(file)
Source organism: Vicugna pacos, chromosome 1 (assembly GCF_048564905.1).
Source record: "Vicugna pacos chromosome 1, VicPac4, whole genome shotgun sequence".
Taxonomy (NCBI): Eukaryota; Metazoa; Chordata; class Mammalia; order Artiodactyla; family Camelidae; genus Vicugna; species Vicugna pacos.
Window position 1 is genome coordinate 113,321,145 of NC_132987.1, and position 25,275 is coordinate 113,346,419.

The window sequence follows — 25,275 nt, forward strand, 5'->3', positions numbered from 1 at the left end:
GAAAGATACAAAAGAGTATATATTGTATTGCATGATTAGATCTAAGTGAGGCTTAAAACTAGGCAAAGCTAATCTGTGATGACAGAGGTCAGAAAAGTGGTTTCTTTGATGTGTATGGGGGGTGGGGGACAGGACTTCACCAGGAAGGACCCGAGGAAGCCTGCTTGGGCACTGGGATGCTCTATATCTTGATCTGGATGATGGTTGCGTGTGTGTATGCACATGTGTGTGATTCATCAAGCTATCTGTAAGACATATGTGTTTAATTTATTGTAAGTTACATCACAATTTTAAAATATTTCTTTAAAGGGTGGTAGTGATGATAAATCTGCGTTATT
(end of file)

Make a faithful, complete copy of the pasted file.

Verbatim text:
Source organism: Vicugna pacos, chromosome 1 (assembly GCF_048564905.1).
Source record: "Vicugna pacos chromosome 1, VicPac4, whole genome shotgun sequence".
Taxonomy (NCBI): Eukaryota; Metazoa; Chordata; class Mammalia; order Artiodactyla; family Camelidae; genus Vicugna; species Vicugna pacos.
Window position 1 is genome coordinate 113,321,145 of NC_132987.1, and position 25,275 is coordinate 113,346,419.

The window sequence follows — 25,275 nt, forward strand, 5'->3', positions numbered from 1 at the left end:
GAAAGATACAAAAGAGTATATATTGTATTGCATGATTAGATCTAAGTGAGGCTTAAAACTAGGCAAAGCTAATCTGTGATGACAGAGGTCAGAAAAGTGGTTTCTTTGATGTGTATGGGGGGTGGGGGACAGGACTTCACCAGGAAGGACCCGAGGAAGCCTGCTTGGGCACTGGGATGCTCTATATCTTGATCTGGATGATGGTTGCGTGTGTGTATGCACATGTGTGTGATTCATCAAGCTATCTGTAAGACATATGTGTTTAATTTATTGTAAGTTACATCACAATTTTAAAATATTTCTTTAAAGGGTGGTAGTGATGATAAATCTGCGTTATT